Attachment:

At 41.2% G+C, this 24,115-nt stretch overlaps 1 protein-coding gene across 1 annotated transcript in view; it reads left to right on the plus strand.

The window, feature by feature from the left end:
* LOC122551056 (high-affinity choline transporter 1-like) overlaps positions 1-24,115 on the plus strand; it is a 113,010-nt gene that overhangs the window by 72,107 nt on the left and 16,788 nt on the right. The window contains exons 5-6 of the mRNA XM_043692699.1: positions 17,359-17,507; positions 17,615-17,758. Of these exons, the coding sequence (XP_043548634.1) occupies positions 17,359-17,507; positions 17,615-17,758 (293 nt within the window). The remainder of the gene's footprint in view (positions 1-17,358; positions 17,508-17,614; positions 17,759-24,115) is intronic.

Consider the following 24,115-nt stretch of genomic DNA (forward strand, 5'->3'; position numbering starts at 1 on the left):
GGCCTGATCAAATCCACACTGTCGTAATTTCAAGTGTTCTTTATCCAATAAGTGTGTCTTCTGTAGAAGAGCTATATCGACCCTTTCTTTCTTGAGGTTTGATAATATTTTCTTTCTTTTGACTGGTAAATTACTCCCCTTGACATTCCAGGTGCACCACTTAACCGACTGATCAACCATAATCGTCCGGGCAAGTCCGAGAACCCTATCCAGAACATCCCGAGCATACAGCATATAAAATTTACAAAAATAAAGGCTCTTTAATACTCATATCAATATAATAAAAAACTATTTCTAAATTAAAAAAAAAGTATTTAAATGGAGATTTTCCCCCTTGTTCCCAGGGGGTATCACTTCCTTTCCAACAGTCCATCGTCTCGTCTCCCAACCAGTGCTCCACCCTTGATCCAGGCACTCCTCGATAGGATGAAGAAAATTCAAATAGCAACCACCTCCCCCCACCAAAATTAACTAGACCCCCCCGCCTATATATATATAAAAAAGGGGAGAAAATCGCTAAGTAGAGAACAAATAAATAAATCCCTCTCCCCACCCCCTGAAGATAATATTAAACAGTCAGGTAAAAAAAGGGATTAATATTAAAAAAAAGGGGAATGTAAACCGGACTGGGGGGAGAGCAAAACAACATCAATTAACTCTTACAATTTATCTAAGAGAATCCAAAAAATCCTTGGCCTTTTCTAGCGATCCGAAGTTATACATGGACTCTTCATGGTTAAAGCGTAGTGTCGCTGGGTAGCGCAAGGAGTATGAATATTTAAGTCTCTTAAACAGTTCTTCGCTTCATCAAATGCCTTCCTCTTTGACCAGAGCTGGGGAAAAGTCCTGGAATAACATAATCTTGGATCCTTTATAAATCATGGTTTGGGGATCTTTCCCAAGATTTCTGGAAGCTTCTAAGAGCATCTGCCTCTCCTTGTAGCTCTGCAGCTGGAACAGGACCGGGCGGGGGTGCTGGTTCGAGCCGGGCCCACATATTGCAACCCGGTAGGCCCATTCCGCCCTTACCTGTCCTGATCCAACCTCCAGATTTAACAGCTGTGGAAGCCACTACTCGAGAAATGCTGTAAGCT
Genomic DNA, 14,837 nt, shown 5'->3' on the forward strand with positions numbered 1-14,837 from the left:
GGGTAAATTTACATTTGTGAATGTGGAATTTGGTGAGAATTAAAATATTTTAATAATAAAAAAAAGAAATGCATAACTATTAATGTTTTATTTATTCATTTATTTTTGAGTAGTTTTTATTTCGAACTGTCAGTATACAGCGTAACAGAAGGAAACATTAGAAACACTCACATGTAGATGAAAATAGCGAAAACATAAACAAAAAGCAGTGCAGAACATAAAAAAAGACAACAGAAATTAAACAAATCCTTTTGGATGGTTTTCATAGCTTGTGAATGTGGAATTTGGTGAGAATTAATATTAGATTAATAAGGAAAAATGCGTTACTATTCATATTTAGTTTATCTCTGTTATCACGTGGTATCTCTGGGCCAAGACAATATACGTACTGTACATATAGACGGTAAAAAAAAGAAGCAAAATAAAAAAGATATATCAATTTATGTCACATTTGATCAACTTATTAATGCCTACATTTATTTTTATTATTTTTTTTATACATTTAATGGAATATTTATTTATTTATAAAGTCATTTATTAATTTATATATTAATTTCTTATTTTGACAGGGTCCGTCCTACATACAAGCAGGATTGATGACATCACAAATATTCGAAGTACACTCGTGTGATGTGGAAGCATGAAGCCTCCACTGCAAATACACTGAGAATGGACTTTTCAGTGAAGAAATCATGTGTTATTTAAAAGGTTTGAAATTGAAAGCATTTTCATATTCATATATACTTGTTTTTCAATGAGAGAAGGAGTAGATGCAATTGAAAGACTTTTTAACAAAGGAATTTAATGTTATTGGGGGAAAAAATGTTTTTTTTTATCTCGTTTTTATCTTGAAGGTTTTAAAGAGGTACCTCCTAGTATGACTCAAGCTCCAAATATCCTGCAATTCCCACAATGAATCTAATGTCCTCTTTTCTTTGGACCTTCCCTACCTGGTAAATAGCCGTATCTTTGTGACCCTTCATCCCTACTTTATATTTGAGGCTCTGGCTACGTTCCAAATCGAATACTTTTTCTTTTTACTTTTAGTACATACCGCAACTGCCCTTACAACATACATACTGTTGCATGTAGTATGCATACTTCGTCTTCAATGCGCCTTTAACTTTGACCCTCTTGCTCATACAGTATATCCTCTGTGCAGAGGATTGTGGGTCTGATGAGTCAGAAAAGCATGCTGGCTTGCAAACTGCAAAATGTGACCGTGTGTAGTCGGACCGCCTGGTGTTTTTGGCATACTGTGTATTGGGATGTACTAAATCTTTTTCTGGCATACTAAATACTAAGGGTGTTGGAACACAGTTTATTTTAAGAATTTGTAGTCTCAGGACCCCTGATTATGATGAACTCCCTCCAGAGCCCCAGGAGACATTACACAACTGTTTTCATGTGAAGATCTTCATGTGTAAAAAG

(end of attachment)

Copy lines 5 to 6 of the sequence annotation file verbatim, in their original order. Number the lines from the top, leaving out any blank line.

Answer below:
GGCCTGATCAAATCCACACTGTCGTAATTTCAAGTGTTCTTTATCCAATAAGTGTGTCTTCTGTAGAAGAGCTATATCGACCCTTTCTTTCTTGAGGTTTGATAATATTTTCTTTCTTTTGACTGGTAAATTACTCCCCTTGACATTCCAGGTGCACCACTTAACCGACTGATCAACCATAATCGTCCGGGCAAGTCCGAGAACCCTATCCAGAACATCCCGAGCATACAGCATATAAAATTTACAAAAATAAAGGCTCTTTAATACTCATATCAATATAATAAAAAACTATTTCTAAATTAAAAAAAAAGTATTTAAATGGAGATTTTCCCCCTTGTTCCCAGGGGGTATCACTTCCTTTCCAACAGTCCATCGTCTCGTCTCCCAACCAGTGCTCCACCCTTGATCCAGGCACTCCTCGATAGGATGAAGAAAATTCAAATAGCAACCACCTCCCCCCACCAAAATTAACTAGACCCCCCCGCCTATATATATATAAAAAAGGGGAGAAAATCGCTAAGTAGAGAACAAATAAATAAATCCCTCTCCCCACCCCCTGAAGATAATATTAAACAGTCAGGTAAAAAAAGGGATTAATATTAAAAAAAAGGGGAATGTAAACCGGACTGGGGGGAGAGCAAAACAACATCAATTAACTCTTACAATTTATCTAAGAGAATCCAAAAAATCCTTGGCCTTTTCTAGCGATCCGAAGTTATACATGGACTCTTCATGGTTAAAGCGTAGTGTCGCTGGGTAGCGCAAGGAGTATGAATATTTAAGTCTCTTAAACAGTTCTTCGCTTCATCAAATGCCTTCCTCTTTGACCAGAGCTGGGGAAAAGTCCTGGAATAACATAATCTTGGATCCTTTATAAATCATGGTTTGGGGATCTTTCCCAAGATTTCTGGAAGCTTCTAAGAGCATCTGCCTCTCCTTGTAGCTCTGCAGCTGGAACAGGACCGGGCGGGGGTGCTGGTTCGAGCCGGGCCCACATATTGCAACCCGGTAGGCCCATTCCGCCCTTACCTGTCCTGATCCAACCTCCAGATTTAACAGCTGTGGAAGCCACTACTCGAGAAATGCTGTAAGCT
Genomic DNA, 14,837 nt, shown 5'->3' on the forward strand with positions numbered 1-14,837 from the left: